Credit check?

  1. 0
    So I finally got an interview and while I completely understand credit checks but now I'm upset because my credit isn't great at all. So If my credit is bad and this is the norm nowadays will I not be able to get a job? I'm not looking to get flamed over how terrible I am for having bad credit thanks

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  2. 5 Comments...

  3. 0
    It depends how bad it is. If by "bad" you mean that your score is a little low because you have a high debt level due to student loans, etc., then it will probably not hurt your job chances. That's common and a lot of people with high ethical standards/behavior have that type of credit problem. However, if by "bad" you mean that you have multiple court judgments against you because you have failed to live up to your obligations, then it may well hurt your chances of being hired -- particularly if it appears that you have willfully neglected your responsibilities.

    The answer to your particulary situation is in the details.
  4. 1
    Washington DC is addressing this issue. I saw on the news a couple of weeks ago something on this. The premise is that so many people are currently in debt to their eyeballs, doing a credit check for employment where a person has no control over money is questionable. I have a feeling this practice will change.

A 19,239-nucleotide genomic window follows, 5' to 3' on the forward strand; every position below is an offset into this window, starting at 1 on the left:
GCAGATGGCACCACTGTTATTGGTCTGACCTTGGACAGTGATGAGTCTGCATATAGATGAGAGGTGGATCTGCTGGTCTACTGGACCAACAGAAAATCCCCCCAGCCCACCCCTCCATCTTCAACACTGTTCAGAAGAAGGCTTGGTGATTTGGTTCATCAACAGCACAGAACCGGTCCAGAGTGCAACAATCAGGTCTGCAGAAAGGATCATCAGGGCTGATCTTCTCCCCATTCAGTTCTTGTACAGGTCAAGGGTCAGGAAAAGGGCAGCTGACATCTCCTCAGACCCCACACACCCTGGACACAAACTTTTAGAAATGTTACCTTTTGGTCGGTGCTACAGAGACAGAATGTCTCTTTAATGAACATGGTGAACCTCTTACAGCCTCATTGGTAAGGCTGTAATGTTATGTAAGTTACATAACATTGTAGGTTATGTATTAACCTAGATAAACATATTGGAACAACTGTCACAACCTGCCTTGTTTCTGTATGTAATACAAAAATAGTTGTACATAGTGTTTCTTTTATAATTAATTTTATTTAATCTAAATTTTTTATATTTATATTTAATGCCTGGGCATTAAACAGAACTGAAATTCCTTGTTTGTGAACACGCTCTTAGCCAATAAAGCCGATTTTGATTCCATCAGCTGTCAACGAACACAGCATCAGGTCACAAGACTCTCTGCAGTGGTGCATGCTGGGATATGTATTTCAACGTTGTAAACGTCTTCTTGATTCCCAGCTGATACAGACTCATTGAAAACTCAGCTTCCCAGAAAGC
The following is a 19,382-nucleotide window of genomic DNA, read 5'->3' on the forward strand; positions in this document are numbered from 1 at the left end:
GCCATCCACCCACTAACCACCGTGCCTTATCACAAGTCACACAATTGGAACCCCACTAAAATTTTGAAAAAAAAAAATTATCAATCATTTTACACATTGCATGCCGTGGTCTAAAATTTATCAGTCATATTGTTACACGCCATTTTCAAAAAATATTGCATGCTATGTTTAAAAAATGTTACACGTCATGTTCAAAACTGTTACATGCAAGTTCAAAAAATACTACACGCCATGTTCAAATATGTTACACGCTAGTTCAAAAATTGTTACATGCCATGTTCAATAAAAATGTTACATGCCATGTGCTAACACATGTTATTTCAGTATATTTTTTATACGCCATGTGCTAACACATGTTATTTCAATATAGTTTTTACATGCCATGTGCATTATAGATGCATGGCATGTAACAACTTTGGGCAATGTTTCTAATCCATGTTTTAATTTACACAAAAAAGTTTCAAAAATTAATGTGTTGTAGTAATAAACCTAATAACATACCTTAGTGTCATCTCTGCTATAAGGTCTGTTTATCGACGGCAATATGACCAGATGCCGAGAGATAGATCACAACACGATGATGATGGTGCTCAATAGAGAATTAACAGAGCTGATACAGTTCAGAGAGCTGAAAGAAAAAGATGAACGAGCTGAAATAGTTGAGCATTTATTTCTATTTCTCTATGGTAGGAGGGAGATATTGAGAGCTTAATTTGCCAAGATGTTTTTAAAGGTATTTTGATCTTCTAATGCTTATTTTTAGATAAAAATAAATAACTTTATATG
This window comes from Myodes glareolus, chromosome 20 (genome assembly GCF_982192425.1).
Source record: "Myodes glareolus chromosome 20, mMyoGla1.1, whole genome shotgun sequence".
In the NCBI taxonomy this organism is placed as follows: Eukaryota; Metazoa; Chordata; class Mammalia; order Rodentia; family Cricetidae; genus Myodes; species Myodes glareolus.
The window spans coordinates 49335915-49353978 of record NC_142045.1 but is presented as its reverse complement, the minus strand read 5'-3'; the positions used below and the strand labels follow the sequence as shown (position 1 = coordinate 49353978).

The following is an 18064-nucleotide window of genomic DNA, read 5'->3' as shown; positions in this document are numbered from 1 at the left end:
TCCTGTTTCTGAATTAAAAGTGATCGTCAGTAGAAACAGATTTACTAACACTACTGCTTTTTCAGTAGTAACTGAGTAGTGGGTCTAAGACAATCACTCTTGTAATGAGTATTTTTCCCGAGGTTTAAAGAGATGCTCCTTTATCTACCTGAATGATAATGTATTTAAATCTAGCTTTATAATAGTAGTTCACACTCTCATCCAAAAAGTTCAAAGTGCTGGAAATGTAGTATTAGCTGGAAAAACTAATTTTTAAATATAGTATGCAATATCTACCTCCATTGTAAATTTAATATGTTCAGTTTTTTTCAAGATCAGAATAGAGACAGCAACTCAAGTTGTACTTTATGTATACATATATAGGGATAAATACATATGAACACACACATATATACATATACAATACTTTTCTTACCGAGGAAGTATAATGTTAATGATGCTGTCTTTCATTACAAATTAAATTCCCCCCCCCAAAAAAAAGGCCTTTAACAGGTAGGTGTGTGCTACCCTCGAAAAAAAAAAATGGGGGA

Nola009 likes this.
  5. 1
    Unless you sit inside a bank vault full of cash or have access to priceless treasures, a credit check is not a measure of how well you can do a job. I certainly hope they get rid of it. It's stupid.
    Irish_Mist likes this.
  6. 0
    I don't understand why an employer would request a pre-employment credit check unless the job involved some type of responsibility for handling/managing money. Prospective employers are limited to information associated with "bona fide occupational qualifications" (BFOQ). So, requiring a credit check would not be unexpected if you are a cashier, working in an accounting job, etc... but nursing????

    Very strange.
  7. 0
    A person with multiple judgements against them for willfully ignoring their financial obligations is not an individual I'd want taking care of expensive equipment at work or taking care of my mother. If they'll ignore their legal and financial obligations, will they also ignore their work responsibilities? Someone who refuses to pay child support and has had his wages garnished may not be the person to take care of vulnerable patient populations. And someone who frequently runs up a lot of debt and then skips town without paying -- may not be a stable job candidate.

    Someone with a lot of debt and no income may just be a recent nursing school graduate.


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